The former SNP leader resigned from the party on Wednesday after he was accused of sexual misconduct and harassment during his time as First Minister.
He has attracted more than £80,000 in donations, claiming Scottish leader Nicola Sturgeon only suspended him from the party due to “pressure from other political parties”.
Using a hashtag, he claims to be fighting “forFairness”. Mr Salmond is asking for donations despite also having five pensions and a TV show on Russia Today.
A number of politicians have today attacked Mr Salmond, with First Minister Nicola Sturgeon also urging people to donate to Women’s Aid.
Jackie Baillie, a Labour Member of Scottish Parliament tweeted: “Alex Salmond crowdfunding his court challenge of the SNP Government is a disgrace. Saying it’s about independence is rubbish.
“This is simply about distracting attention from the allegations of sexual harassment. It is an abuse of power and our politics should be better than this.”
Ms Sturgeon tweeted: “If you can, please help Women’s Aid launch a legal challenge to the #rapeclause – the deadline is 9am tomorrow. If the target is not met by then, the money already raised is refunded and this disgraceful, anti-women policy will escape challenge. Let’s get it over the line.”
Tensions between Mr Salmond and Ms Sturgeon have risen after Ms Sturgeon refused to step in and stop a Scottish Government investigation into the allegations.
Mr Salmond is alleged to have told a female staff member to go to a bedroom in the first minister’s official residence of Bute House in December 2013.
He allegedly touched her breasts and bottom despite the woman asking him not to. He only stopped after she repeatedly told him to stop.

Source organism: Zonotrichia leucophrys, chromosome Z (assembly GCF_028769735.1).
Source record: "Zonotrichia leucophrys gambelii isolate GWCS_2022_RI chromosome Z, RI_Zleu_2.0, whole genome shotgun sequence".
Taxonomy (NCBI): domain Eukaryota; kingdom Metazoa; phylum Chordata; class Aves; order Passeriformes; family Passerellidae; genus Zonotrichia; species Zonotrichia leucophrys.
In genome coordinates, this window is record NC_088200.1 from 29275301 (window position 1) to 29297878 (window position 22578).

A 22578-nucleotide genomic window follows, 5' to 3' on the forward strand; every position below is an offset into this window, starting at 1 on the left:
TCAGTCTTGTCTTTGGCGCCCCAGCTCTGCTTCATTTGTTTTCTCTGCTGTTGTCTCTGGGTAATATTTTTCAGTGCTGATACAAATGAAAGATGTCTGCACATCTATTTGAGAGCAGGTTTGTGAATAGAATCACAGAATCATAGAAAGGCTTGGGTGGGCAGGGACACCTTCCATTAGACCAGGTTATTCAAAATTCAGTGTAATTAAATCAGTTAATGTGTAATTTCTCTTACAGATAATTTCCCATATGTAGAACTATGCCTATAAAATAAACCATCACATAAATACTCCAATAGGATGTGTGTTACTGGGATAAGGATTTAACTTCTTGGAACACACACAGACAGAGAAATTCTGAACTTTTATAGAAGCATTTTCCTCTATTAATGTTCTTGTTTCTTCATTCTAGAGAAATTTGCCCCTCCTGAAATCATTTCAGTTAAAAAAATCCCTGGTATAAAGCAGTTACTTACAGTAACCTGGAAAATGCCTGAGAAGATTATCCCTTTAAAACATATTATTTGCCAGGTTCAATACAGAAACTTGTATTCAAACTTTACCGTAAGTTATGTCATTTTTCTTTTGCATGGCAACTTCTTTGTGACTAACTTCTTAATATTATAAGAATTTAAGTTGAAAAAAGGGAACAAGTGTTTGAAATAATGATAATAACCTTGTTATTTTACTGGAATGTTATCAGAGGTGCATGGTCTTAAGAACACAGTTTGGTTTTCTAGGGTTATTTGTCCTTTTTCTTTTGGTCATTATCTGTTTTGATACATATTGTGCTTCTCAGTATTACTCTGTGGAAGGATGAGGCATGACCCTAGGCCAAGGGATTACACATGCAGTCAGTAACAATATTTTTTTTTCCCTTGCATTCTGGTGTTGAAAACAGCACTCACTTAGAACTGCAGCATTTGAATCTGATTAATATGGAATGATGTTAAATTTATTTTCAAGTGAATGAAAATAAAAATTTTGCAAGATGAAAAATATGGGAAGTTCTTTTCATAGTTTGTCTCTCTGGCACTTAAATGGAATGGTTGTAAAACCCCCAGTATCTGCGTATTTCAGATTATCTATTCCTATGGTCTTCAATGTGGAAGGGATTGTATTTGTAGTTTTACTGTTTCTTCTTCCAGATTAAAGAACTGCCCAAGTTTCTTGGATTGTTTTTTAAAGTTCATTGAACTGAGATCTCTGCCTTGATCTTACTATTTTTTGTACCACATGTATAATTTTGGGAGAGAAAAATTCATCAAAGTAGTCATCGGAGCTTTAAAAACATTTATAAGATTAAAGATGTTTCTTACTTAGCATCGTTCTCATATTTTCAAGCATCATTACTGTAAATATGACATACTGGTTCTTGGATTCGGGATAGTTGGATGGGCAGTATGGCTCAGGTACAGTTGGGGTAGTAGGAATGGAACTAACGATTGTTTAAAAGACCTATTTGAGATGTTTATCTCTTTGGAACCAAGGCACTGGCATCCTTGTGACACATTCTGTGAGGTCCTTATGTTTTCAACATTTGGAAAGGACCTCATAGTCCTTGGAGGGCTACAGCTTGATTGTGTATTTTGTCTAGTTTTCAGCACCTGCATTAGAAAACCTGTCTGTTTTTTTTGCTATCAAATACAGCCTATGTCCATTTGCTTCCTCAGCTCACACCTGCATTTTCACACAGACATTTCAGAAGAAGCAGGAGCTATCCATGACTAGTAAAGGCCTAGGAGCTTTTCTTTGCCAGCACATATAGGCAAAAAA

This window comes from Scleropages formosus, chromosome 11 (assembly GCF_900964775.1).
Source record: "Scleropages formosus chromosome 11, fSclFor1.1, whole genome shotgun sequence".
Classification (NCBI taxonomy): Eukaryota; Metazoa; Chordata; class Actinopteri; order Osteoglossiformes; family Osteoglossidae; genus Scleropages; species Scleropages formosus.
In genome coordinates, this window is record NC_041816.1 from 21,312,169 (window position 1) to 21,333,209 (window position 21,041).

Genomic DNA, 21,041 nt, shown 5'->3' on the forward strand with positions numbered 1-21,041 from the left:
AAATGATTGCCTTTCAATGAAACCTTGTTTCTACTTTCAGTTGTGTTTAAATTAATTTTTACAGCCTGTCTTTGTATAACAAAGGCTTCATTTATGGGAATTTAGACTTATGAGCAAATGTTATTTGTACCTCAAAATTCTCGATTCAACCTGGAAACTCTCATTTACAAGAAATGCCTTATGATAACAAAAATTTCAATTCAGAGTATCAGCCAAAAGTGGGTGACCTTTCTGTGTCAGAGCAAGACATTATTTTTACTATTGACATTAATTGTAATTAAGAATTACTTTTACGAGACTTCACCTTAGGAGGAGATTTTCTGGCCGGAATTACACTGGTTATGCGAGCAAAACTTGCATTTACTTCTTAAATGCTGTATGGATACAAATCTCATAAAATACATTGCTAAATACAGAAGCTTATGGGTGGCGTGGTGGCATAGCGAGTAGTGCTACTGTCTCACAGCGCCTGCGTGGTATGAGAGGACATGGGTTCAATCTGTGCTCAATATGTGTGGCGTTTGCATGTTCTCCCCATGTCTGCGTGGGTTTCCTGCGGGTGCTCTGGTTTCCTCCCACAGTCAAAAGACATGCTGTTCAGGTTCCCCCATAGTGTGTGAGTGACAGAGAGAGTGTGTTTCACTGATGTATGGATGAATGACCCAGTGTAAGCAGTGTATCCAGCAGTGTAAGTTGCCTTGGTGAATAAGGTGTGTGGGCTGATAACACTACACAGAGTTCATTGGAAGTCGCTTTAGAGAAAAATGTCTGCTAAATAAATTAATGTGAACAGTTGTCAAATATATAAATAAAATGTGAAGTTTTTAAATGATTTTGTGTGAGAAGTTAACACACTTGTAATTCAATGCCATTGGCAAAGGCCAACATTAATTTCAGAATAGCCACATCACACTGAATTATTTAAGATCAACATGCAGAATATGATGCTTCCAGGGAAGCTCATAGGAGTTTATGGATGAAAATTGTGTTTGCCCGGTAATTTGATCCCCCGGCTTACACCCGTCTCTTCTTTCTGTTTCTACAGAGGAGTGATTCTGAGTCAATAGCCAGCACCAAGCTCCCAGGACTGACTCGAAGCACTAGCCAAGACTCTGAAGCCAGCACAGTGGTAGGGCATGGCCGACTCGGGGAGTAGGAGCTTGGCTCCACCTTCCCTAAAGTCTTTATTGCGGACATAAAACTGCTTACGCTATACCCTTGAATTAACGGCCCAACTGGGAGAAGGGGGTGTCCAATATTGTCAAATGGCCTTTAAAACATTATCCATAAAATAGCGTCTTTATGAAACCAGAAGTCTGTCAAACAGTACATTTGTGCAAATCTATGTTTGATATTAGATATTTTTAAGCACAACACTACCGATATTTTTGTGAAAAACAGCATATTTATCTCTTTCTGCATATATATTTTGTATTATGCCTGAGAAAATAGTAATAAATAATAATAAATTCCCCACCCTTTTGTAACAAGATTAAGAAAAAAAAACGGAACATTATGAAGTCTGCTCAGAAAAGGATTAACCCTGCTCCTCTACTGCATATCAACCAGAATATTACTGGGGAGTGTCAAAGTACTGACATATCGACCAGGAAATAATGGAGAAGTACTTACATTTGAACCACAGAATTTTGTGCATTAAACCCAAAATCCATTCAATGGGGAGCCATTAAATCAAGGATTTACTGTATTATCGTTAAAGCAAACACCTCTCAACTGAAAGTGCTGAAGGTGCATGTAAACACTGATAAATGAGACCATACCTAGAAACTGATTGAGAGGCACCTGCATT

She said she felt “huge sadness” at his resignation but the complaints from two women “could not be ignored”.
Danielle Rowley, Labour MP for Midlothian, also urged women to donate to the Women’s Aid campaign.
She tweeted, alongside a link to the campaign: “Instead of donating to a rich and powerful man, I have a better idea.”
The SNP’s Brexit Minister, Mike Russell, who has been friends with Mr Salmond for 30 years told him to stop fighting the Scottish Government.
He told BBC Radio Scotland’s Good Morning Scotland: “There are clearly allegations that have to be responded to, and at the end of the day the only thing that will conclude this will be the facts.
“There is a process to go through and the process will have to go through.
“But I am very sad and I do hope we see him back, he has been a tremendous force, it is just a very sad moment for people like me and many, many, people.”
Mr Salmond is demanding a judicial review of the Scottish Government’s new complaints procedure which was introduced in December, a month before the allegations against Mr Salmond were made.
Writing on his crowdfunding page, he vowed to reapply for party membership “just as soon as I have had the opportunity to clear my name”.
He said: “My entire focus for the next few weeks is preparing for Judicial Review, against the Permanent Secretary to the Scottish Government, the initial stages of which began yesterday. My intention is to secure fairness because that is necessary to clear my name.
“I am enormously grateful for the messages of support and encouragement I have received, including from people of other political persuasions. I can assure them all that I will keep on going.”
He added: “The costs of a Judicial Review in the highest court in the land are huge. Many have asked how they can help directly.
“Therefore I have established a crowd funder to assist with costs. All sums received will contribute exclusively to progressing the Judicial Review and any money left over will be used to support good causes in Scotland and beyond.”